Once you’ve identified the strain you want, do some research to make sure it’s not coming from a fly-by-night breeder or seed supplier.
All Azarius seeds are stored in optimum conditions and they only sell seeds from the best breeders out there.
#2 Plant In The Pot You’ll Finish In And Don’t Transplant
Growing autoflowering seeds differs from photoperiod seeds. It’s extremely important not to restrict the roots of an autoflowering plant. If a root is restricted in a smaller pot this could impact the final size of the plant. This is because these plants grow and flower fast. As soon as the roots are restricted they send signals to the plant to say “I’m root bound stop growing and concentrate on flowering”.
Therefore we must give the roots plenty of space to grow in. Plant the seed or seedling in the pot the plant will finish
#3 Let The Roots Breath
Unlike leaves, which require carbon dioxide, roots need oxygen. To enable them to breath you must plant in an airy substrate. Perlite works well to provide the pockets of air your roots need to help the plant grow to its true potential.
Perlite is an inert volcanic rock. The grains of perlite are white and look like puffed rice. You will no doubt recognise it from potted plants you get from the garden centre. It won’t impart anything nasty into your soil.
The soil you get from your local grow shop will most likely already have perlite mixed in - I like to add more. To have an end result of one-third perlite and two-thirds substrate (preferably organic).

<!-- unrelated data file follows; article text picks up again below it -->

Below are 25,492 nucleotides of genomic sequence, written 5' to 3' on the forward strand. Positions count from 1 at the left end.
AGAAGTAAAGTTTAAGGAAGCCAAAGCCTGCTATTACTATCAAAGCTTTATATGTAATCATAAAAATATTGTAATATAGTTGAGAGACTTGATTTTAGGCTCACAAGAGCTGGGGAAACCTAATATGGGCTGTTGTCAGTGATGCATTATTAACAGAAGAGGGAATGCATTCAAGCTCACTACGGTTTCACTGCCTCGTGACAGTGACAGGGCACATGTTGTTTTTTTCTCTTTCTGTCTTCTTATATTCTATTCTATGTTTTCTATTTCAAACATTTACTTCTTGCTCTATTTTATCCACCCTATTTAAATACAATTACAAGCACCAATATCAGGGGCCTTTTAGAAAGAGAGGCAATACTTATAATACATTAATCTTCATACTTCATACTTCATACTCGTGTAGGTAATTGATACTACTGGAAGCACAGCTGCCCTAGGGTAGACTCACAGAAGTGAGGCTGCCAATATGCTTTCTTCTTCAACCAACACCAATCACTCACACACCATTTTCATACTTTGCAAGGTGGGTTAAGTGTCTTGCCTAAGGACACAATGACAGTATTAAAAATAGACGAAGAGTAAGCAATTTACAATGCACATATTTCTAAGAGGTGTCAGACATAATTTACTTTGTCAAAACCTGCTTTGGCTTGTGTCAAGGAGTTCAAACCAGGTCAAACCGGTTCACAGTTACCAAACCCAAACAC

#4 Give Them Plenty Of Light
Plants feed on light through photosynthesis. You have to consider light a nutrient just like any other food a plant needs. Autoflowering strains require as much light as possible.
For outdoor or greenhouse growing to get the most out of your autoflowering cannabis plant make sure it gets at least 15 hours of sunlight per day. This means germinating late April or early May (or later depending on your location).
If you are growing indoors you can put the light cycle on for 20 hours and give the plant a 4-hour rest each day whilst the light is off throughout the entire cycle. This resting period is important for the health of the plant.
#5 Don’t Overwater
If your autoflowering plant is well watered the roots will not have to work so hard to find the water the plant needs. This means that they will not grow to the fill the large pot you have them in. As stated in rule number 2 “more root = more fruit” so small roots will equal a small plant.
Don’t be afraid to let the soil dry a little between waterings. The leaves will start to droop as a signal the plant needs watering. They will bounce back almost instantly when you water them.
If you water too much the roots will drown and could even start to rot. Don’t forget that the roots need oxygen.
Remember that smaller pots need watering more often than large pots as they dry out faster.
Bill Griffin, Author of Easy Organic Weed
Main picture: Honey Peach Auto CBD by Sweet Seeds (detail)
Beetle autoflower: Max Pixel